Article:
Manhattan Intermezzo - American and British Works for Piano & Orchestra (CD)

With classical's influence having morphed all sorts of genres, it's no surprise that the worlds of pop, jazz, and prog can do the same for classical. Opening with the composition "Manhattan Intermezzo," Neil Sedaka lets loose as a Copland-esque composer of cosmopolitan joy. Though he's mostly known for his eternal radio standards like "Calendar Girl" and "Oh Carol," Neil Sedaka originally was classically trained musician and pieces like "Manhattan Intermezzo" gives him the room to breathe. The delicate piano and strings fill the air as it gives a warm, nostalgic feeling that recall the best Burt Bacharach instrumentals. Following is Keith Emerson's "Piano Concert #1," originally heard on Emerson, Lake & Palmer's Works Volume 1. It's given new gravitas and polish that the original could have used and a more airy production that gives the piece more depth. It doesn't sound like a rock musician stumbling into more complex territory, but a work that perfectly fits among the great Western composers of the 20th century. Culminating the album is two pieces by pre-rock composers: Duke Ellington's early foray into classical, "A New World A-Comin'," and George Gershwin's eternal "Rhapsody in Blue." Both are shiny-eyed and their enthusiastic fusion of jazz and classical feels like an optimistic view into the 21st century. Under the direction of Paul Phillips, the velvety sound of the orchestra feels inseparable from Jeffrey Biegel's sensitive piano.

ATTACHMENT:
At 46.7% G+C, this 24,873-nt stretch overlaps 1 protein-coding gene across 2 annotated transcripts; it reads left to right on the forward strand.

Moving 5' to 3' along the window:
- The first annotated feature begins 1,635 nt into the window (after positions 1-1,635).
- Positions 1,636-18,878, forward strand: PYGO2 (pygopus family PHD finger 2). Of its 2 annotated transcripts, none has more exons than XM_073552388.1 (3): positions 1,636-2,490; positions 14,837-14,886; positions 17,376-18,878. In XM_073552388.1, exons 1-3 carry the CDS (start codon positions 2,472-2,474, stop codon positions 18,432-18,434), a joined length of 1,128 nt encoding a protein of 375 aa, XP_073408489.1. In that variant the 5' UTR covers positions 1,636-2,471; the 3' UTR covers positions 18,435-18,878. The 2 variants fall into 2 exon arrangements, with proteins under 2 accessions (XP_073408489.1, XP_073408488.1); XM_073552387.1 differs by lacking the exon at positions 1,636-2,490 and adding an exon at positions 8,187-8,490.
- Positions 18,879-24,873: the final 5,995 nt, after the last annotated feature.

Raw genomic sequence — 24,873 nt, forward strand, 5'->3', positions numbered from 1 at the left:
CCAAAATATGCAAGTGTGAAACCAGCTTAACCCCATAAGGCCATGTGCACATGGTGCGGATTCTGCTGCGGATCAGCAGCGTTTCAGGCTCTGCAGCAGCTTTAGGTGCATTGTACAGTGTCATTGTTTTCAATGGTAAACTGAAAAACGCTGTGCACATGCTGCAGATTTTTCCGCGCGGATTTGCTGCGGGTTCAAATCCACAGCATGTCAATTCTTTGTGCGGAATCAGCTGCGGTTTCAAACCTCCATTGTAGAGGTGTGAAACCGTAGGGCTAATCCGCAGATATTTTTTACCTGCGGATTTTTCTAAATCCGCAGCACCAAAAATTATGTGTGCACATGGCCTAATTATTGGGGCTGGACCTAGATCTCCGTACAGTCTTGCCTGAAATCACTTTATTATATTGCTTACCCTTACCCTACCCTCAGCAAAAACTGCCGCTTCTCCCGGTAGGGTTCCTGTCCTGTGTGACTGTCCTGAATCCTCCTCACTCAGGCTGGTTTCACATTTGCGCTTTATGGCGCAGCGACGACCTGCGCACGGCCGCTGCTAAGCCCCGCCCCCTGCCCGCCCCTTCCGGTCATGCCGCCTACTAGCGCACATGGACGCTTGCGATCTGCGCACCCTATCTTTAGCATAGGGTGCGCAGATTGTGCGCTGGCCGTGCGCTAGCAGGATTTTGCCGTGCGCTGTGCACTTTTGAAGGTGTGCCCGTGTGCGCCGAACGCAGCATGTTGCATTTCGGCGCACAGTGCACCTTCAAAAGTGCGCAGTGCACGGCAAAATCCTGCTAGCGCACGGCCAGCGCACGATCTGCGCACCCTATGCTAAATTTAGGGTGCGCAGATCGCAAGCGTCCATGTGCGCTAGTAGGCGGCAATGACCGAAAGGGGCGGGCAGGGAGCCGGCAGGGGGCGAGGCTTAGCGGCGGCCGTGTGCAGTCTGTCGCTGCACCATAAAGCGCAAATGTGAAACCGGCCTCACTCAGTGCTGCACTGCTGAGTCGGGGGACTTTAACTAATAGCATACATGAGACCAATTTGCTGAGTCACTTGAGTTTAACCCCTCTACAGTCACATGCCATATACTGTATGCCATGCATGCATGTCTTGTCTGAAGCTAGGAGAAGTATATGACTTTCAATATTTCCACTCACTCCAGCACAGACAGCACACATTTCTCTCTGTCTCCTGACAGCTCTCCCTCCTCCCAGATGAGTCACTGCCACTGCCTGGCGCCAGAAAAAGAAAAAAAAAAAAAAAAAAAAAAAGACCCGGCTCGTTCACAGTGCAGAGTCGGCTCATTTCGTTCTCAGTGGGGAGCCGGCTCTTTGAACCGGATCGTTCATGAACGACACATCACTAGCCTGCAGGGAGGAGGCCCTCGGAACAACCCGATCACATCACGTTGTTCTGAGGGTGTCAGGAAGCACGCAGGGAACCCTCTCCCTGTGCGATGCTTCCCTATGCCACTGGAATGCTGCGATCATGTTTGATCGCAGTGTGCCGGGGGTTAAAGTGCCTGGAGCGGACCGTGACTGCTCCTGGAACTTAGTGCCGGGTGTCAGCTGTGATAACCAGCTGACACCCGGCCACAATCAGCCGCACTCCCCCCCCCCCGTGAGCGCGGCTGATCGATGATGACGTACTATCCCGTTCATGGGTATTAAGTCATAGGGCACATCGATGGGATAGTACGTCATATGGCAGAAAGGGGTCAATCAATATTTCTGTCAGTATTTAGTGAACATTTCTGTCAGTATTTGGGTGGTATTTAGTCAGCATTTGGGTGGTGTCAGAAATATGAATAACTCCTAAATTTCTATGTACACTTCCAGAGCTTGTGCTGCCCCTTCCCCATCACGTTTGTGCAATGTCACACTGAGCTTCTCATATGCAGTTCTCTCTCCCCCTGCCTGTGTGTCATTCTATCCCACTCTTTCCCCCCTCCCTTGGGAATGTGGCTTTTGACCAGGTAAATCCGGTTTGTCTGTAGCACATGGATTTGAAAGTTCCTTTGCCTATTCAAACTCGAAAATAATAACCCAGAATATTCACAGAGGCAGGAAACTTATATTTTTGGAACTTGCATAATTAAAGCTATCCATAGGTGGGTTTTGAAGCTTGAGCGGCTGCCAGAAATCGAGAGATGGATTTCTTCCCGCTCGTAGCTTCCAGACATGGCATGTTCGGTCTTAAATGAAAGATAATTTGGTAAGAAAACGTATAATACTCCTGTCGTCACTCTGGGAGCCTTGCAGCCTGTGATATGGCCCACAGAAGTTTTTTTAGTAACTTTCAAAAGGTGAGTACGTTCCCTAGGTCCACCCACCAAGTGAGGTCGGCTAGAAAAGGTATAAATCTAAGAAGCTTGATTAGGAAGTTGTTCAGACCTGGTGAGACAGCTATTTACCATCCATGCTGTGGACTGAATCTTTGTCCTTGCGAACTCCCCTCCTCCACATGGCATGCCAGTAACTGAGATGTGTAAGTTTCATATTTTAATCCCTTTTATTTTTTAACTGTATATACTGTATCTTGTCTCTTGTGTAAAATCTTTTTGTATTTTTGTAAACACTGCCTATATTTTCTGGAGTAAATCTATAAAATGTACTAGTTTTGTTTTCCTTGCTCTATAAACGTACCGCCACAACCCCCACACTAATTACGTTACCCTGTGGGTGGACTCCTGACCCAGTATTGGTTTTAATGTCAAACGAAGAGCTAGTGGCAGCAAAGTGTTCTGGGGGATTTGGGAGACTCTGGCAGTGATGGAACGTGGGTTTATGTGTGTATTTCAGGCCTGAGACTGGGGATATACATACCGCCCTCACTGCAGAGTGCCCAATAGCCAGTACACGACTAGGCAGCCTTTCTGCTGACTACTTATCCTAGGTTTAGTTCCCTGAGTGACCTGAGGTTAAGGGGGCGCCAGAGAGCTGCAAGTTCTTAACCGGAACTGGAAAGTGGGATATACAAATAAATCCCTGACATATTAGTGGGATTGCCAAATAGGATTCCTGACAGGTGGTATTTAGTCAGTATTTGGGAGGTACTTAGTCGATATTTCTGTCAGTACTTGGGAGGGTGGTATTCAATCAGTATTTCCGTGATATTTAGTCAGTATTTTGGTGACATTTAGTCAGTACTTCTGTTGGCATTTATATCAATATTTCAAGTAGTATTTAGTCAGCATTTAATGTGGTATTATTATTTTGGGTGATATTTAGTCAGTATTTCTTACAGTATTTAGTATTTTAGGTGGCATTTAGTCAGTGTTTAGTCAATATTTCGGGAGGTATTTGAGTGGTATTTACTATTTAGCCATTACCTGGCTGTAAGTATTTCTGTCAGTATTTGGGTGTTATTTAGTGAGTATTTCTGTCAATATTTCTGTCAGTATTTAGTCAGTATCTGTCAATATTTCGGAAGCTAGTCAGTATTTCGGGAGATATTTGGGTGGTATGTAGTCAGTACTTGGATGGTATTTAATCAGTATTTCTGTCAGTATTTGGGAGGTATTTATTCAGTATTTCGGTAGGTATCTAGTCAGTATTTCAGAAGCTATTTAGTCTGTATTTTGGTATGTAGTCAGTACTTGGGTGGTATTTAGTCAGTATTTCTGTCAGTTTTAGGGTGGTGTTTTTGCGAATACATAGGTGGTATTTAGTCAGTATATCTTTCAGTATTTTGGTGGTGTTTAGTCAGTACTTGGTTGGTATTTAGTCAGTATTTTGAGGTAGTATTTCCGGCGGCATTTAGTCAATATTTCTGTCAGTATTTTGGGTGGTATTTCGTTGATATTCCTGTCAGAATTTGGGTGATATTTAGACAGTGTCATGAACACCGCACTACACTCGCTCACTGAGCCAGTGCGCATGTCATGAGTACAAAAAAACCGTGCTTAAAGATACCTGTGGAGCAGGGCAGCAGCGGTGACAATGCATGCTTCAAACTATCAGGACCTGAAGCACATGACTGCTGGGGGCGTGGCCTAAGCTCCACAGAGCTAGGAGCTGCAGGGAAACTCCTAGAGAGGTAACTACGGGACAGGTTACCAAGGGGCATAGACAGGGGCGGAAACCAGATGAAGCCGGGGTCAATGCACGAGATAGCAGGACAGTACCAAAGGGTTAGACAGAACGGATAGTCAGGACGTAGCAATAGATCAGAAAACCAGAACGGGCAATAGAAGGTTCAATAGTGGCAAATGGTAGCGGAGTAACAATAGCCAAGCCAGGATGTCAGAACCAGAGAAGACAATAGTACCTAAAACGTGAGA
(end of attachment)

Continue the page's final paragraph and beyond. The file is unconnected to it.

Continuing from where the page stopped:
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Classic Quadrophenia (CD)

The Who's Quadrophenia is, without a doubt, one of the great rock albums. Now Pete Townshend converts the already surprisingly operatic album into a glorious full on symphony. With the Royal Philharmonic Orchestra and featuring special appearances by Billy Idol and Alfie Boe, Classic Quadrophenia reinvents and subverts rock into something even more spectacular.

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